In comparison, the ladies are having a really bad quadrennial. From a technical standpoint you get winners like Ando and Kostner winning Worlds with 5 triples. Skaters winning SPs without a 3F or 3Z. Kim was the first time we had a truly competitive showing at Worlds. Skaters like Tuktamysheva and Sotnikova who were expected to push the technical envelope have iffier consistency now. Mao also reworked her skating and jumps... and is a better skater now, but has only just regained her 3A to some level of confidence. Her 3-3's are no more though. I'm hoping Kim's resurgence will turn the tide before Sochi, and the ladies are like "Okay, I need to bring out the big guns if I'm going to beat Kim." It was a very good thing that Kostner or Asada didn't win Worlds as I'd anticipate just a run of the mill Sochi, but in fact, Kim's win is hopefully the catalyst for a more competitive Olympics and hopefully salvages a pretty weak quadrennial.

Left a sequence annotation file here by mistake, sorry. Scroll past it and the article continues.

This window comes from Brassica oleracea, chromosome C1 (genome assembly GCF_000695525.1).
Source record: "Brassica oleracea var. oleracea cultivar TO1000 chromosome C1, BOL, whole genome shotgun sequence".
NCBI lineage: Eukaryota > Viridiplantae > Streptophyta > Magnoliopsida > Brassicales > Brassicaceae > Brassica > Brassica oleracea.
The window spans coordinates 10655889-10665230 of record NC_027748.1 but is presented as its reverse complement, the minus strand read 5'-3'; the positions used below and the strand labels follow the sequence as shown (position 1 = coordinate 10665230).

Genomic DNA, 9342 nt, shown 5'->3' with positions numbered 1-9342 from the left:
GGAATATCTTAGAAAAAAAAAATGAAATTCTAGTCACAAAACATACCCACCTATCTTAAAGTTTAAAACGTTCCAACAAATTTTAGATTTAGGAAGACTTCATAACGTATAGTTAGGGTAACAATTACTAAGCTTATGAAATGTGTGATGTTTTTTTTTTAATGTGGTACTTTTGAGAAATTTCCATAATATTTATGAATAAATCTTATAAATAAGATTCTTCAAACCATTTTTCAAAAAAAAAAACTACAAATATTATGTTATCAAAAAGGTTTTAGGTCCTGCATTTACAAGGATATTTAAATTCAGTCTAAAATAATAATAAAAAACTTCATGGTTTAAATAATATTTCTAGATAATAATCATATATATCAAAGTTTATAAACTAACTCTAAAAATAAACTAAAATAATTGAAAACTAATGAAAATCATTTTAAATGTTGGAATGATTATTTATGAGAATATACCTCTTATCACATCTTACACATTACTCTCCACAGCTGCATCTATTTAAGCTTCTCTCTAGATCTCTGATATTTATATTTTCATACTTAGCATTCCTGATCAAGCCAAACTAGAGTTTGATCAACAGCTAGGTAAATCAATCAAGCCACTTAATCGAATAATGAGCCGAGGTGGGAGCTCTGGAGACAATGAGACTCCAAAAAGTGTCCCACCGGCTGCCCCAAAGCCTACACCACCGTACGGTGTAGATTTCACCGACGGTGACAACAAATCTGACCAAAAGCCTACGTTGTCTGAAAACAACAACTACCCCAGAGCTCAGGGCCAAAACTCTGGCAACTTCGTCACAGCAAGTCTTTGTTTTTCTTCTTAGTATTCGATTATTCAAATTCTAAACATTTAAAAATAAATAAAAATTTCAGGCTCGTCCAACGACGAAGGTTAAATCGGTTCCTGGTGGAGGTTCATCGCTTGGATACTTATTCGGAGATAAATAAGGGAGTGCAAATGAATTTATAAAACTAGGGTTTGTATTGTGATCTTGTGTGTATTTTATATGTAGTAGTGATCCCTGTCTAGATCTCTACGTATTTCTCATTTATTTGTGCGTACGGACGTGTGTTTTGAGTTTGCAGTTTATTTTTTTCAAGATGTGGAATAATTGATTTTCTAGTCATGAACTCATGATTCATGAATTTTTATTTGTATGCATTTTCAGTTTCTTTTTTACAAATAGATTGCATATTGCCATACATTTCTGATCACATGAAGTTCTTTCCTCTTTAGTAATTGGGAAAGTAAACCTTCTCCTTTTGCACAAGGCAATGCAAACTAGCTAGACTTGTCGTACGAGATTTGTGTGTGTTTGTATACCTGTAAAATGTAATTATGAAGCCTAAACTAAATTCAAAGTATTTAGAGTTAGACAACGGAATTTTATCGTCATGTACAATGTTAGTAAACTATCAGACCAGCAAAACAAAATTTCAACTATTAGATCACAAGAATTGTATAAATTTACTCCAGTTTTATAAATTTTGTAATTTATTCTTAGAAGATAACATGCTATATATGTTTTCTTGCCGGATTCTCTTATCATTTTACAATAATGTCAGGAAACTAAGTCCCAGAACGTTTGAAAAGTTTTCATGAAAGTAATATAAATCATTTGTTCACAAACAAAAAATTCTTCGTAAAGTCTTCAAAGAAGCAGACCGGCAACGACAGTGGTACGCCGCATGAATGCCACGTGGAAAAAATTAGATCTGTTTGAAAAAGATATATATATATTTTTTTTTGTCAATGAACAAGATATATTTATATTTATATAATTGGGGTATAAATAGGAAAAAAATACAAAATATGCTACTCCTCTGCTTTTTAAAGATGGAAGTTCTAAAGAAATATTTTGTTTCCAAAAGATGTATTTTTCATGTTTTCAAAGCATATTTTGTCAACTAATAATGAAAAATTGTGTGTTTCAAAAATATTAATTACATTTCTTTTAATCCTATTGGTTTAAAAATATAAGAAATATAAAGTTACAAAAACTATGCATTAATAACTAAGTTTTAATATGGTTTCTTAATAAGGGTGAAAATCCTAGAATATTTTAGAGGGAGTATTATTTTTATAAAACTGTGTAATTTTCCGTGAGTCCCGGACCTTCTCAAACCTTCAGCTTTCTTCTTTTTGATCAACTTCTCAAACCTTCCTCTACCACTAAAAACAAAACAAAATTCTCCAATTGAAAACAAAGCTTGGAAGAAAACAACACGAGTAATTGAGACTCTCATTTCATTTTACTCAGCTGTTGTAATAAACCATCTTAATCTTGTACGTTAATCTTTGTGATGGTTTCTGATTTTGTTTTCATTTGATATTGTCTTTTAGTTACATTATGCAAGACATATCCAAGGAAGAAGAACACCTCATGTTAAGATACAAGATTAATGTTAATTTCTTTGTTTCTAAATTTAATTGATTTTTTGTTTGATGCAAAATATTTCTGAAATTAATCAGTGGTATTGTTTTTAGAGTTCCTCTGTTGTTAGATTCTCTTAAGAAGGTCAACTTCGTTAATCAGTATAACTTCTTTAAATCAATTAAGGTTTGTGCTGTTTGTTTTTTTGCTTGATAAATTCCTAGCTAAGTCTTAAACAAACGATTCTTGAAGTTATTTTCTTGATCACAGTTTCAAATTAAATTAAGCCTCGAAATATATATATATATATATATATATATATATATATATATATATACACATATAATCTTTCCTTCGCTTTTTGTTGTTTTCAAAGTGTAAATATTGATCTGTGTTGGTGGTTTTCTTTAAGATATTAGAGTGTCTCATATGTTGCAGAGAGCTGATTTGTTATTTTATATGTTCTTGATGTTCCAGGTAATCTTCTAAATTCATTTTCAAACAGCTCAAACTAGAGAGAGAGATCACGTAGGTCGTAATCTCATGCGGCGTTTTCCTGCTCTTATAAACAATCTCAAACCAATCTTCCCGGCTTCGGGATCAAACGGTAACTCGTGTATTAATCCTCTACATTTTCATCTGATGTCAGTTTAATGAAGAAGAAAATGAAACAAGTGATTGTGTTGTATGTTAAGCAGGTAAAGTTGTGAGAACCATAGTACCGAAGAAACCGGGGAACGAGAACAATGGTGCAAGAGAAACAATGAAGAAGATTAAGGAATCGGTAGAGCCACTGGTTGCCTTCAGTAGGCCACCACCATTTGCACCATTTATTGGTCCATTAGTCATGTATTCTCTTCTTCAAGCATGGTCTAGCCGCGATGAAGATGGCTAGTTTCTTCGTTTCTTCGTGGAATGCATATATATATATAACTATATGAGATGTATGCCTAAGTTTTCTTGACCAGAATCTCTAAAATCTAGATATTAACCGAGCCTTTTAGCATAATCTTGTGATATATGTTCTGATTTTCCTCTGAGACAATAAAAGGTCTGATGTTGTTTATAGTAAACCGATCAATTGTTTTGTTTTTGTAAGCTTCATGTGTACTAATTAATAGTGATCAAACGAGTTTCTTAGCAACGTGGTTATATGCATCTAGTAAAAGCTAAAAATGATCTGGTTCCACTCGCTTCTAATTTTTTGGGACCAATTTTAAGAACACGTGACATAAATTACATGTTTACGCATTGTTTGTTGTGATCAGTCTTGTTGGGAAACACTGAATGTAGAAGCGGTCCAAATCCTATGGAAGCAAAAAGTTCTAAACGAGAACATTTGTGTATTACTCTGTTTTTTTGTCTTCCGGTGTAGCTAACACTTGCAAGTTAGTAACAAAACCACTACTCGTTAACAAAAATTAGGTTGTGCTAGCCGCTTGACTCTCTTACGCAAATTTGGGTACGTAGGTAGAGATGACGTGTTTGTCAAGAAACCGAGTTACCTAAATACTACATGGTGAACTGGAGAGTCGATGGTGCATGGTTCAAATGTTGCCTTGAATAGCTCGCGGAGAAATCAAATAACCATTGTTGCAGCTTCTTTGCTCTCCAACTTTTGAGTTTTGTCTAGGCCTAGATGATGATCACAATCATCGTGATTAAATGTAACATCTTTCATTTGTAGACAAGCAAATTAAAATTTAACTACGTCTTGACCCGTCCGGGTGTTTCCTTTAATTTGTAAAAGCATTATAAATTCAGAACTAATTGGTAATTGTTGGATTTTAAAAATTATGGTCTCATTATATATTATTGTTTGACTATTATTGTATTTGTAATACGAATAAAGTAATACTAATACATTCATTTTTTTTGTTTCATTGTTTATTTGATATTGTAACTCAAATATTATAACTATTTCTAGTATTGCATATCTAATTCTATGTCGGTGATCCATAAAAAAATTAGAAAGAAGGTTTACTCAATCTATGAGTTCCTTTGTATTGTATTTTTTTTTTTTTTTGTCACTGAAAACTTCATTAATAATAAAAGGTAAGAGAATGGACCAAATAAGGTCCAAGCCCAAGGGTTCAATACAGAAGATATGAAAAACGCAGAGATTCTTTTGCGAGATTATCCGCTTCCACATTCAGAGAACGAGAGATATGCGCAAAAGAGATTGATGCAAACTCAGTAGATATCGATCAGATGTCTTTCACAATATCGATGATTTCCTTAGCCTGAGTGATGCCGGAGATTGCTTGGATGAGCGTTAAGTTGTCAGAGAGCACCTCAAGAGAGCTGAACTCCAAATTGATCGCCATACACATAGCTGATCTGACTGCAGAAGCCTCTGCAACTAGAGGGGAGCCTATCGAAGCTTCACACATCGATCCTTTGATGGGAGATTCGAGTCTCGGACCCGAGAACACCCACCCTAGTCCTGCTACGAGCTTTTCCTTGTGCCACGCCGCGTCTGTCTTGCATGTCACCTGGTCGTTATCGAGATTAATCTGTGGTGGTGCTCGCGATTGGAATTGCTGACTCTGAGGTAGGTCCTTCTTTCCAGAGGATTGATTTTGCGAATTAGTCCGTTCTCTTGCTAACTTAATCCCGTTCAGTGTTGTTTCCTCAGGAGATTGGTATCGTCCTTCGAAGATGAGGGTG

The men were used to CoP, it had already been in place for a few years. Actually the reason why some men stopped doing quads was because they understood CoP and knew how to work the system to their advantage without the huge risk of the quad. Buttle, who arguably inaugurated the era of quadless winners during the period with his win in 2008, was a CoP master and knew how to wring out every last point from the system without a quad. But even so, a lot of the men during this period were going for the quad in their programs--Takahashi, Lambiel, Joubert, Verner, Plushenko, Abbott...